Late last year, it was mostly Senate Republicans and China hawks pushing a piecemeal effort to crack down on TikTok, warning that Beijing-based parent company ByteDance could funnel user data to the Chinese government under a cybersecurity law there, or censor content China disagrees with on the platform. Children’s advocates had a separate concern: the prevalence of kids on the app. The FTC slapped TikTok with a then record-setting fine in February for violating an online children’s privacy law.
Politico: The pandemic multiplied TikTok’s audience — and its critics in Washington
Coronavirus quarantines catapulted TikTok beyond teens, drawing everyone from 20-somethings to grandmothers onto the Chinese-owned video app. But that’s brought the kind of attention TikTok didn’t want — a bigger, more bipartisan fight in Washington and a face-off with the president himself.
The sharpest jab yet came this week, with President Donald Trump saying he is considering banning the app, known for its lighthearted, short-form videos of viral memes and easy-to-learn dance choreography. But Trump’s remark was only the latest in a series of escalating actions against TikTok across the Capitol that have been building throughout the pandemic.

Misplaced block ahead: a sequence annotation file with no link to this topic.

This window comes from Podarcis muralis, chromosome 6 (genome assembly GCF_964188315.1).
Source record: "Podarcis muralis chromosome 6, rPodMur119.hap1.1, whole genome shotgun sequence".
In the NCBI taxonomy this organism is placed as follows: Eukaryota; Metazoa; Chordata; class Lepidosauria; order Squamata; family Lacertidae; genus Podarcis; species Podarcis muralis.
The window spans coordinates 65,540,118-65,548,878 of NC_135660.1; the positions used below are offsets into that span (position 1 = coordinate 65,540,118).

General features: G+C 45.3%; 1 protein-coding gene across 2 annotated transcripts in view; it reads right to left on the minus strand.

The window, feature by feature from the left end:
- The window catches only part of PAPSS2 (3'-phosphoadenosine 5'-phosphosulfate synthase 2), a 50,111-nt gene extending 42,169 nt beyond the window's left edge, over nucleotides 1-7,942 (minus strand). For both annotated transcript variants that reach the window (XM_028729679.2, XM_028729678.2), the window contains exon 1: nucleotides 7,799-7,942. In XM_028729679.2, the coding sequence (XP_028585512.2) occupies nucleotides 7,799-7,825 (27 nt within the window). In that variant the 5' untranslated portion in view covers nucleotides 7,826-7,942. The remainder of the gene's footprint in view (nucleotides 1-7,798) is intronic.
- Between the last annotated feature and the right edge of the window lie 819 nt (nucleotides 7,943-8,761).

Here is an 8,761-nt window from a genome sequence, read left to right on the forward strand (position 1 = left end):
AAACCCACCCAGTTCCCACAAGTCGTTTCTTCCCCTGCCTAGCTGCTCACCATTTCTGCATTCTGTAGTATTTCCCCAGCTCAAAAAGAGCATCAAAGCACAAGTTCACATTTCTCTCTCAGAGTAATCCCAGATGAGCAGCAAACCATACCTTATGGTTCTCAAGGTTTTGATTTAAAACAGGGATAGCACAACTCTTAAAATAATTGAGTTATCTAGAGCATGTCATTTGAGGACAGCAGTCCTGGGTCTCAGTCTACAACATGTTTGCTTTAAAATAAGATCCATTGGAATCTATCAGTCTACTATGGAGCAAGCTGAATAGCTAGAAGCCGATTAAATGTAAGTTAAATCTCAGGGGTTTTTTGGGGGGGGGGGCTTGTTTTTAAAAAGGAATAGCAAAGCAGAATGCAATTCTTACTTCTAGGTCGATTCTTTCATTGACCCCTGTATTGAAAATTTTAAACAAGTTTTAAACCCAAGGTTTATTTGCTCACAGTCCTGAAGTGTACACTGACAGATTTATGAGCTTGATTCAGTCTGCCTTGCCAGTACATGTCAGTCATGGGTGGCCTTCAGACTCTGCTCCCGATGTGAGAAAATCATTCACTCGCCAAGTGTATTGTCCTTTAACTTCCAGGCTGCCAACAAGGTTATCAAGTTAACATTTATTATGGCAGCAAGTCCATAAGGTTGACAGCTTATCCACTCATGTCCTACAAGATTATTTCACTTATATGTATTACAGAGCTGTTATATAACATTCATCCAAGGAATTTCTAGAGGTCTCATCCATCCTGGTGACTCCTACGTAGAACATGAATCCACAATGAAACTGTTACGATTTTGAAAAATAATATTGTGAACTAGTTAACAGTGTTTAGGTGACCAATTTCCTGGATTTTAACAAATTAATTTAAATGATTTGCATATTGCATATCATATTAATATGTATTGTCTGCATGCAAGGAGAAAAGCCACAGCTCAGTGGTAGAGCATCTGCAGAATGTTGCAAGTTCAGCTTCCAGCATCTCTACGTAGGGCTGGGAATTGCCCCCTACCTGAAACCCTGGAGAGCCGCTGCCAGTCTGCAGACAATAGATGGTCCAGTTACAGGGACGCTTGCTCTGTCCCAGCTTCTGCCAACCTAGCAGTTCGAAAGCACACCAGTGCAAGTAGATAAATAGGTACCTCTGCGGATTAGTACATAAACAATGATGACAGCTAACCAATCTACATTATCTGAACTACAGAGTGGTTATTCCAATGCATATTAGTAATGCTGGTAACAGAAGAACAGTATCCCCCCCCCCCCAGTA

The fears around data gathering, censorship and child safety have ballooned during the Covid-19 crisis, picking up fresh support from both parties, both chambers of Congress and directly from Trump — a government backlash that is hitting TikTok from all sides and increasing the likelihood that its U.S. presence will be reined in.
“Do we want to allow a social media platform to really grow and expand in the United States that has ties with the Chinese government [and] that’s been very upfront about its right to censor speech and shape communications in the U.S. if it is against their national interests?” asked Sarah Miller, executive director of the American Economic Liberties Project, a group that champions stronger antitrust enforcement.